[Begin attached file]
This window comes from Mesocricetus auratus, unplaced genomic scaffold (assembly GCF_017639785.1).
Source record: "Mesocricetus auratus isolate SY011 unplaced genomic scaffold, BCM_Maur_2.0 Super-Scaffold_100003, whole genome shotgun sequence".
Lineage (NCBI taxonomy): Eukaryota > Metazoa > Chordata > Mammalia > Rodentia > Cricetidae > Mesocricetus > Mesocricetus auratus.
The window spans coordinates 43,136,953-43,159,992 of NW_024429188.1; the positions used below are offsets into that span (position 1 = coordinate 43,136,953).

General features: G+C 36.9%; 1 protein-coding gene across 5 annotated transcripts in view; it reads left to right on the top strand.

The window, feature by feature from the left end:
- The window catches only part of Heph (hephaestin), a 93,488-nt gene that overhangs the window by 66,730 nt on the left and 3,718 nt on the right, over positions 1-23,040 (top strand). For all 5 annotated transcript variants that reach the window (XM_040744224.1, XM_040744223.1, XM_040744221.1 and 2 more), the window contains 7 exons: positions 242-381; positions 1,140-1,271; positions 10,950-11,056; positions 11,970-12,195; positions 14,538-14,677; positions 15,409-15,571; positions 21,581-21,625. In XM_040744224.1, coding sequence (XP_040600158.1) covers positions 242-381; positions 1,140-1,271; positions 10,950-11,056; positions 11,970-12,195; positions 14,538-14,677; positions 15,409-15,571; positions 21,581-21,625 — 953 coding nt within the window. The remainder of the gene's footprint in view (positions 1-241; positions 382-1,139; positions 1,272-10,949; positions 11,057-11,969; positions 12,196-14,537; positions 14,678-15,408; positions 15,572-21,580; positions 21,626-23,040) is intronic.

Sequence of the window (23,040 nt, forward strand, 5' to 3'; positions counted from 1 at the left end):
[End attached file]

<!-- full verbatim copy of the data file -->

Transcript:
This window comes from Mesocricetus auratus, unplaced genomic scaffold (assembly GCF_017639785.1).
Source record: "Mesocricetus auratus isolate SY011 unplaced genomic scaffold, BCM_Maur_2.0 Super-Scaffold_100003, whole genome shotgun sequence".
Lineage (NCBI taxonomy): Eukaryota > Metazoa > Chordata > Mammalia > Rodentia > Cricetidae > Mesocricetus > Mesocricetus auratus.
The window spans coordinates 43,136,953-43,159,992 of NW_024429188.1; the positions used below are offsets into that span (position 1 = coordinate 43,136,953).

General features: G+C 36.9%; 1 protein-coding gene across 5 annotated transcripts in view; it reads left to right on the top strand.

The window, feature by feature from the left end:
- The window catches only part of Heph (hephaestin), a 93,488-nt gene that overhangs the window by 66,730 nt on the left and 3,718 nt on the right, over positions 1-23,040 (top strand). For all 5 annotated transcript variants that reach the window (XM_040744224.1, XM_040744223.1, XM_040744221.1 and 2 more), the window contains 7 exons: positions 242-381; positions 1,140-1,271; positions 10,950-11,056; positions 11,970-12,195; positions 14,538-14,677; positions 15,409-15,571; positions 21,581-21,625. In XM_040744224.1, coding sequence (XP_040600158.1) covers positions 242-381; positions 1,140-1,271; positions 10,950-11,056; positions 11,970-12,195; positions 14,538-14,677; positions 15,409-15,571; positions 21,581-21,625 — 953 coding nt within the window. The remainder of the gene's footprint in view (positions 1-241; positions 382-1,139; positions 1,272-10,949; positions 11,057-11,969; positions 12,196-14,537; positions 14,678-15,408; positions 15,572-21,580; positions 21,626-23,040) is intronic.

Sequence of the window (23,040 nt, forward strand, 5' to 3'; positions counted from 1 at the left end):